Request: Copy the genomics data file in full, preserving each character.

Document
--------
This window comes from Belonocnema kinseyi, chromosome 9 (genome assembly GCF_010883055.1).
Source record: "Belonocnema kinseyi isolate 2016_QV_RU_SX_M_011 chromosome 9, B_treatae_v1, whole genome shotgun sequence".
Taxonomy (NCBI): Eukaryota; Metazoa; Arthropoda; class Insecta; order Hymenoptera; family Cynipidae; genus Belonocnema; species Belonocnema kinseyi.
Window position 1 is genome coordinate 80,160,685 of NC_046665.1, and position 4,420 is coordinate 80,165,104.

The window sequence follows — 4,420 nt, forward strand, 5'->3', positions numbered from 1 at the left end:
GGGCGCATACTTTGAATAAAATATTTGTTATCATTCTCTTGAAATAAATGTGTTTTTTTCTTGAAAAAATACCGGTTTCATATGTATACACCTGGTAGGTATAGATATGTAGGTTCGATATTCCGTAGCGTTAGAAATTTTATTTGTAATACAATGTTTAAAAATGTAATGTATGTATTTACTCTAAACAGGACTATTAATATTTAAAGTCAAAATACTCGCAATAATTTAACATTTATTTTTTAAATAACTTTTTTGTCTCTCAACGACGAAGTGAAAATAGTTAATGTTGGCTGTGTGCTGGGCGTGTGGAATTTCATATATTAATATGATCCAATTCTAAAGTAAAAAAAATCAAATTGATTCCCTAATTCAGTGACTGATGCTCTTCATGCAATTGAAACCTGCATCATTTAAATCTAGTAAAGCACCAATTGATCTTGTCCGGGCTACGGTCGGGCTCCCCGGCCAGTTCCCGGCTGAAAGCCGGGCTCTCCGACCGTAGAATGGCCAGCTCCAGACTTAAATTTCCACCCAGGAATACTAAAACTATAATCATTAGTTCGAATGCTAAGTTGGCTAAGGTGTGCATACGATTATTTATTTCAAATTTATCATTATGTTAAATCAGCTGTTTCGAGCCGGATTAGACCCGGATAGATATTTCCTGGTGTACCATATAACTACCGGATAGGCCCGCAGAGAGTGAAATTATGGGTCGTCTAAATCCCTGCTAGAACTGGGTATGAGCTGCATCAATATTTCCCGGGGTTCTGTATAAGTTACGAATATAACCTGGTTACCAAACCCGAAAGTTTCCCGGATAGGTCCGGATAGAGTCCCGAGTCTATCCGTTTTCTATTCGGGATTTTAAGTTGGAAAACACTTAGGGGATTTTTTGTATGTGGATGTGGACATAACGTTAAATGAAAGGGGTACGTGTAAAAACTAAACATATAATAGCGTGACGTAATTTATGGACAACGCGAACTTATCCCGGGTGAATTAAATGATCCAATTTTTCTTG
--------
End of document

This window comes from Belonocnema kinseyi, chromosome 9 (genome assembly GCF_010883055.1).
Source record: "Belonocnema kinseyi isolate 2016_QV_RU_SX_M_011 chromosome 9, B_treatae_v1, whole genome shotgun sequence".
Taxonomy (NCBI): Eukaryota; Metazoa; Arthropoda; class Insecta; order Hymenoptera; family Cynipidae; genus Belonocnema; species Belonocnema kinseyi.
Window position 1 is genome coordinate 80,160,685 of NC_046665.1, and position 4,420 is coordinate 80,165,104.

The window sequence follows — 4,420 nt, forward strand, 5'->3', positions numbered from 1 at the left end:
GGGCGCATACTTTGAATAAAATATTTGTTATCATTCTCTTGAAATAAATGTGTTTTTTTCTTGAAAAAATACCGGTTTCATATGTATACACCTGGTAGGTATAGATATGTAGGTTCGATATTCCGTAGCGTTAGAAATTTTATTTGTAATACAATGTTTAAAAATGTAATGTATGTATTTACTCTAAACAGGACTATTAATATTTAAAGTCAAAATACTCGCAATAATTTAACATTTATTTTTTAAATAACTTTTTTGTCTCTCAACGACGAAGTGAAAATAGTTAATGTTGGCTGTGTGCTGGGCGTGTGGAATTTCATATATTAATATGATCCAATTCTAAAGTAAAAAAAATCAAATTGATTCCCTAATTCAGTGACTGATGCTCTTCATGCAATTGAAACCTGCATCATTTAAATCTAGTAAAGCACCAATTGATCTTGTCCGGGCTACGGTCGGGCTCCCCGGCCAGTTCCCGGCTGAAAGCCGGGCTCTCCGACCGTAGAATGGCCAGCTCCAGACTTAAATTTCCACCCAGGAATACTAAAACTATAATCATTAGTTCGAATGCTAAGTTGGCTAAGGTGTGCATACGATTATTTATTTCAAATTTATCATTATGTTAAATCAGCTGTTTCGAGCCGGATTAGACCCGGATAGATATTTCCTGGTGTACCATATAACTACCGGATAGGCCCGCAGAGAGTGAAATTATGGGTCGTCTAAATCCCTGCTAGAACTGGGTATGAGCTGCATCAATATTTCCCGGGGTTCTGTATAAGTTACGAATATAACCTGGTTACCAAACCCGAAAGTTTCCCGGATAGGTCCGGATAGAGTCCCGAGTCTATCCGTTTTCTATTCGGGATTTTAAGTTGGAAAACACTTAGGGGATTTTTTGTATGTGGATGTGGACATAACGTTAAATGAAAGGGGTACGTGTAAAAACTAAACATATAATAGCGTGACGTAATTTATGGACAACGCGAACTTATCCCGGGTGAATTAAATGATCCAATTTTTCTTG